In the recent February 1, 2017 Standing Committee meeting on Education and Economic Development, Minister MacDonald was questioned. One of the questions I asked was, “who specifically should people contact if they have bad internet?”, so that the government can work to address the issues.
The Minister said people should “Call our office right away.”
Slow Internet? Please contact the PEI Department of Economic Development and Tourism!
The department’s contact information is:
Phone: (902) 368-4230
Shaw Building – North 5th Floor
95-105 Rochford Street
Charlottetown, PE C1A 7N8
PEI Government Internet Strategy Needs Public Input
The discussion at Standing Committee went like this:
Mr. Trivers: In your presentation you talked about you consulting with field experts. You’re creating a map of the province, identifying the grey areas and then coming up with an Internet strategy. Is that the way I understood it?
Kal Whitnell: Correct.
Mr. Trivers: And I wanted to know what the timing is on the different pieces of that and whether that information will be released to the public. For example, when would the map be complete with the grey areas? Will it be released to the public? And then when will the Internet strategy based on that map on your consultations with field experts be complete and will that be released to the public?
Kal Whitnell: I guess in terms of this – we have no specific deadlines or timelines at this point in time. We obviously are moving forward as quickly as possible. We’re in the preliminary stages, but in terms of making this public, I see the public and Islanders feeding this process and being a big part of this process. We’ve had some good discussions over the past week or so and we see that outreach to Islanders is going to be a significant part of all of this in terms of filling in those gaps and filling in the map and understanding where some of those civic addresses there might be, let’s call them underserved addresses, households or businesses. So I see the public playing a big role so I would see them feeding into this process and having (Indistinct) in that discussion.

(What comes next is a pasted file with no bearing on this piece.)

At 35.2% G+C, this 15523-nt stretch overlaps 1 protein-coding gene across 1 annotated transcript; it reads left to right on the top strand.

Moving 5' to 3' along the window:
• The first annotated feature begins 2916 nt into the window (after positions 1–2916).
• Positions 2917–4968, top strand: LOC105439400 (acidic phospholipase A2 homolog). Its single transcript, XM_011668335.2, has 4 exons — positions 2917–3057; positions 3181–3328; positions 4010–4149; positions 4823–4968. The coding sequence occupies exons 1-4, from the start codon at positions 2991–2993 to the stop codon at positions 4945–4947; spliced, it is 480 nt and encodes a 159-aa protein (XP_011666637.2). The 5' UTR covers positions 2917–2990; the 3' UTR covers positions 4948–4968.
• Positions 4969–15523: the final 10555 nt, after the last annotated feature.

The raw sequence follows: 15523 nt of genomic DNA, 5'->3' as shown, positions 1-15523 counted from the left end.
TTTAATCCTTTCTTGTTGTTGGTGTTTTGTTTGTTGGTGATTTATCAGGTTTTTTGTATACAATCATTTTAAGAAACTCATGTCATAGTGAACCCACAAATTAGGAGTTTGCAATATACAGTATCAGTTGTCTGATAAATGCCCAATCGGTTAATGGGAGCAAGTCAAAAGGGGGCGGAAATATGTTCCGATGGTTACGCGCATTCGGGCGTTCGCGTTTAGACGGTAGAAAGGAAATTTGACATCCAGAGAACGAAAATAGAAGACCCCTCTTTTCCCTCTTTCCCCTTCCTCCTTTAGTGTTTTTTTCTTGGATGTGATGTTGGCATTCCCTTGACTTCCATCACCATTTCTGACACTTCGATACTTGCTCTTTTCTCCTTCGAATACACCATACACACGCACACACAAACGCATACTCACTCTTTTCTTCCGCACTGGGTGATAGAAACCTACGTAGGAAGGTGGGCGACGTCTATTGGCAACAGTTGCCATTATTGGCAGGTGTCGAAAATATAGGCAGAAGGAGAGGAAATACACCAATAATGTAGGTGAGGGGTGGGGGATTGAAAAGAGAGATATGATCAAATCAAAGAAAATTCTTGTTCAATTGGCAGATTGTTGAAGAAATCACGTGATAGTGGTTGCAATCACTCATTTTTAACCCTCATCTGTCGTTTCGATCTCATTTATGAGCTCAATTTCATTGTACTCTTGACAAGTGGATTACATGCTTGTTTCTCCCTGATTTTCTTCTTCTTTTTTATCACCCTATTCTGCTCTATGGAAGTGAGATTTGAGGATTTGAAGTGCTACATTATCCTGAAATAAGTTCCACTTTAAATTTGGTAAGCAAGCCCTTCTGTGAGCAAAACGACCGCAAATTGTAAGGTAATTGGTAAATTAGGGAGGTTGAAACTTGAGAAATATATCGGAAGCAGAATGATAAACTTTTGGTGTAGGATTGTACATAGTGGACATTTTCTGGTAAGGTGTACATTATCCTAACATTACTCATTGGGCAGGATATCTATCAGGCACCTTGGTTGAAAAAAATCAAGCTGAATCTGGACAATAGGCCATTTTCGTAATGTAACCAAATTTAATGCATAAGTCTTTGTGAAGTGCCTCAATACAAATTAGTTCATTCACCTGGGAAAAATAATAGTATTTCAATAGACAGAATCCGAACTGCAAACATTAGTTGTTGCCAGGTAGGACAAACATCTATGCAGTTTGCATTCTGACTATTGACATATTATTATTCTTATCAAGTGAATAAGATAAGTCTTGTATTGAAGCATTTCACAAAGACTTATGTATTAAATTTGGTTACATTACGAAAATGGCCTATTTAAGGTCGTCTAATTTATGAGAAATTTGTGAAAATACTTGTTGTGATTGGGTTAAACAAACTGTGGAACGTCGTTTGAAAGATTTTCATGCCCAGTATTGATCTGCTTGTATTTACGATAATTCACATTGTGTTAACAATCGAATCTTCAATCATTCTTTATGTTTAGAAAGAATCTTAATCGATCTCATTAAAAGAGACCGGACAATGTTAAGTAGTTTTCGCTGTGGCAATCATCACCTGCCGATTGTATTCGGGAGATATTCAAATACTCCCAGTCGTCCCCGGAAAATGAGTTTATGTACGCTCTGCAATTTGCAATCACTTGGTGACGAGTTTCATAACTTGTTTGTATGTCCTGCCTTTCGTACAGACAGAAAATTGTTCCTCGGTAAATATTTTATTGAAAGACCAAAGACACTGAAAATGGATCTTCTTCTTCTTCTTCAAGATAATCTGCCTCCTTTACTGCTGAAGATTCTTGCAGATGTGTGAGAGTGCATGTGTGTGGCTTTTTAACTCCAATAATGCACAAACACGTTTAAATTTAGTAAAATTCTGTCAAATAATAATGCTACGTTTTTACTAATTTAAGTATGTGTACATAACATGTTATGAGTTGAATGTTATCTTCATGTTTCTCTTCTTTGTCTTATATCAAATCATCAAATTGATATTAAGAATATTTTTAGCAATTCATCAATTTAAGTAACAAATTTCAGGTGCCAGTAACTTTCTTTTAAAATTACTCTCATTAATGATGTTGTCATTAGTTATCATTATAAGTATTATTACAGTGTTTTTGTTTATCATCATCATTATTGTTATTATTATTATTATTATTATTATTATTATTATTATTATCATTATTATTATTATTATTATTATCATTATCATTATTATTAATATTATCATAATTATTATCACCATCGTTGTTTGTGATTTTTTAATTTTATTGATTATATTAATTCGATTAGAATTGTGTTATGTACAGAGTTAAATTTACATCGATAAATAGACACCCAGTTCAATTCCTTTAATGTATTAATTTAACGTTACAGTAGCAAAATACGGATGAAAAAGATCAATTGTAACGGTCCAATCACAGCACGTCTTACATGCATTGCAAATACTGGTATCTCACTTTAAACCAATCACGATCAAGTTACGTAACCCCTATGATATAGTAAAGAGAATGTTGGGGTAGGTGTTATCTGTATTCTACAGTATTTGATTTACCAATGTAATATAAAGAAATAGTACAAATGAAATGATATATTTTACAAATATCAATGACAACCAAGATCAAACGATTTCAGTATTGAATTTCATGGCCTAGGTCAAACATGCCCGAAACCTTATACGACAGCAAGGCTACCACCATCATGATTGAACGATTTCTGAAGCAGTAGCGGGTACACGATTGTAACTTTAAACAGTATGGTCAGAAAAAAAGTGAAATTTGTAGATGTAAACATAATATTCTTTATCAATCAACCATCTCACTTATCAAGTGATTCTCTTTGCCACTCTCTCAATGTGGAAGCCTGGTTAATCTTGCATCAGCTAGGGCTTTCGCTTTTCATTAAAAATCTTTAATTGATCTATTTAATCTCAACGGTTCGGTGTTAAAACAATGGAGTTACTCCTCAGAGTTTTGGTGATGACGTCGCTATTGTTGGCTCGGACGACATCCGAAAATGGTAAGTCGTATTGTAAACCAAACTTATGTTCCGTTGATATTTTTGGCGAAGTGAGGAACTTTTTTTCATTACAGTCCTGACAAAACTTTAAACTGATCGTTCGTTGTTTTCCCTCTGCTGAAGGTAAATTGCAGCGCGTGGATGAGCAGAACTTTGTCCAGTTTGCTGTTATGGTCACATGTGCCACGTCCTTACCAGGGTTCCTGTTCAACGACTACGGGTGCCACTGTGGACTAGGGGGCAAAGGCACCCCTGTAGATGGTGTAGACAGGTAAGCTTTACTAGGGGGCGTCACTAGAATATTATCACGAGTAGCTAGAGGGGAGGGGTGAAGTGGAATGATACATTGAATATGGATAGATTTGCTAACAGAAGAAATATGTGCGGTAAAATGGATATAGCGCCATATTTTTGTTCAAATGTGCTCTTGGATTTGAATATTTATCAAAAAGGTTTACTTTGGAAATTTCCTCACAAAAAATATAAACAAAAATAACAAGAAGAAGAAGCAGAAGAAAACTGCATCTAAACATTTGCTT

Mr. Trivers: So who specifically should the public contact if they want to get on this list as being in a grey area?
Kal Whitnell: We are in the preliminary stages and we’re going to be looking at a potential mechanism to do that outreach (Indistinct) –
Mr. Trivers: So we don’t have a number for them to call or an email address or anything?
Mr. MacDonald: Call our office right away.
Mr. Trivers: So call the office of economic development and tourism?
Mr. MacDonald: Yeah
You can find the full transcript at:
I live at 1001 Burlington Rd. I have explorenet..pay by the amount of data I use..no unlimited Internet but my neighbor that is approximately 600 m behind me on a dirt road has unlimited high speed. Thought we were all.supposed to be guaranteed high speed by now. I have called Bell a lot of times. I have been.told it’s not there problem that they don’t have yo provide me..so who’s fault is it? Getting frustrated!
Brad Trivers says
Unfortunately, this sort of problem happens all to often. Please report your frustration directly to the Department of Economic Development and Tourism, and they are creating an internet strategy to determine how to help people like you. I can also forward on your message if you prefer.
Phone: (902) 368-4230
The good news is that the government is planning to address what they call these “gray areas” on PEI, and there are a number of Internet Service Providers that are purportedly working to offer real high speed solutions by the end of 2017.
Lloyd MacLeod says
If bell only could only charge depending on the speed of internet they would be quicker to fix the problem.